The CMS is moving forward with its plans to expand its site-neutral payment policy to clinic visits, a move that could save the agency hundreds of millions of dollars.
Clinic visits, or checkups, are the most common service billed under the outpatient pay rule. The CMS is instituting a 60% cut for these visits in outpatient departments over a two-year period. This will equate to the CMS paying these departments 70% of the outpatient rate for these visits.
The American Hospital Association plans to team up with Association of American Medical Colleges to sue over the 60% cut as they feel it exceeds the administration's legal authority.
Once fully implemented, the payment change is projected to save Medicare $610 million and patients about $150 million through lower co-payments for doctor visits provided at an off-campus hospital outpatient department.
The hospital lobby opposes the change. The cut ignores the differences between the patients that come to hospital outpatient departments versus other sites of care for treatment, according to Tom Nickels, executive vice president at the American Hospital Association."They are more likely to be poorer and have more severe chronic conditions than patients treated in an independent physician office," Nickels said. "In addition, hospitals are held to far higher regulatory standards because of the complexity of caring for sicker patients."
Overall, outpatient departments will get an increase of $440 million, or 1.35% more than they got in 2018. The pay boost in 2017 was $690 million, which included some redistribution of 340B funds.
The CMS estimates that it was paying approximately $75 to $85 more on average for the same service in hospital outpatient settings compared to physician offices. Beneficiaries were responsible for 20% of that increased cost.
However, the agency held off on its plans to add additional facilities to a site-neutral rule it finalized in 2016. That regulation pays hospital off-campus facilities less than hospital-based outpatient departments if they started billing Medicare after Nov. 2, 2015.
The CMS wanted to limit the circumstances under which off-campus facilities that were billing Medicare before November 2015 can expand their clinical services. Without these restrictions, hospitals may purchase more practices and add those physicians to the grandfathered off-campus sites to draw down enhanced outpatient rates, the CMS said.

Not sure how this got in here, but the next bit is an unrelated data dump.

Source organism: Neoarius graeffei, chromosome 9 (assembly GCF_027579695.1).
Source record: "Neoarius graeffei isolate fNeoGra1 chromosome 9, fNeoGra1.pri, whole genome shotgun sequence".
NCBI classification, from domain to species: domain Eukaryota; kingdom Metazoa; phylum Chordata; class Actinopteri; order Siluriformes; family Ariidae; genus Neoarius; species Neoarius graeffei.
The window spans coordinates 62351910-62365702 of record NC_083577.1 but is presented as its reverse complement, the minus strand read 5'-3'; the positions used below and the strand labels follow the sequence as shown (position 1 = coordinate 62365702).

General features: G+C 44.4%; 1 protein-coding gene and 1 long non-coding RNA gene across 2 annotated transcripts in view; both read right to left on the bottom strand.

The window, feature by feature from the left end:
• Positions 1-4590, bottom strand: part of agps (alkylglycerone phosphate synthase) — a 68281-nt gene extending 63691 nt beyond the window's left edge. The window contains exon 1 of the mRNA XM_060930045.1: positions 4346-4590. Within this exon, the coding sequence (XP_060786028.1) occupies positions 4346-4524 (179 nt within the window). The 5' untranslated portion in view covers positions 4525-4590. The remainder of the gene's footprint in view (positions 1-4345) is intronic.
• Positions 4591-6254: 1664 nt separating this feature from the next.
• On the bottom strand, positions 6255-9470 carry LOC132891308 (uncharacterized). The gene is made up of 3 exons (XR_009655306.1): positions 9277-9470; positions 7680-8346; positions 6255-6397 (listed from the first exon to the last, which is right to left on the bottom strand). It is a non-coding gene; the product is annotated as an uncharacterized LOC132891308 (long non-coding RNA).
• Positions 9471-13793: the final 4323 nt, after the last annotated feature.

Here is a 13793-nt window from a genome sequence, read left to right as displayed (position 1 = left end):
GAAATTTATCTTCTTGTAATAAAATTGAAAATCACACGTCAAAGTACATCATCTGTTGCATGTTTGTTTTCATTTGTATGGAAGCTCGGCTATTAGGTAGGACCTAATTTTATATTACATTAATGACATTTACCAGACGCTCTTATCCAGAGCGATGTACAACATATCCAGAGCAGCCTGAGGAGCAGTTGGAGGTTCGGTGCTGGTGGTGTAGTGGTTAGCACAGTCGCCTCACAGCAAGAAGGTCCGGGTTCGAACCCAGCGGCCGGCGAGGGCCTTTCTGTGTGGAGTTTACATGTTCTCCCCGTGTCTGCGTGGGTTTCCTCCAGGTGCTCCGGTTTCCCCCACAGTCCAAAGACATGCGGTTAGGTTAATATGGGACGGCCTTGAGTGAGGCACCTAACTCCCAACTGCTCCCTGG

Following pushback from the American Hospital Association and others, the agency said it decided to not finalize that provision.
But the CMS will expand last year's cuts to 340B discounts given to outpatient facilities. Last year, the agency cut 340B drug payments by $1.6 billion, or 22.5% less than the average sales price.
The CMS is expanding the 340B cut to off-campus provider-based departments to prevent hospitals from moving their drug administration services for 340B-acquired drugs to an off-campus facility to receive a higher payment amount for these drugs.
Hospitals were dismayed by the change as the cut from last year has already started to harm access to care, according to Maureen Testoni, interim president of 340B Health."Our member hospitals report that they have had to cut back on services and have had to forgo hiring or lay off doctors, nurses, pharmacists, and other healthcare professionals," Testoni said in a statement.
The CMS is also looking to reduce regulatory burden on hospitals in the rule. It removed various measures from the Hospital Outpatient Quality Reporting Program and from the Ambulatory Surgery Center Quality Reporting Program. The action will decrease burden for providers by approximately $27 million over the next two years, according to the CMS.The CMS is moving forward with its plans to expand its site-neutral payment policy to clinic visits, a move that could save the agency hundreds of millions of dollars.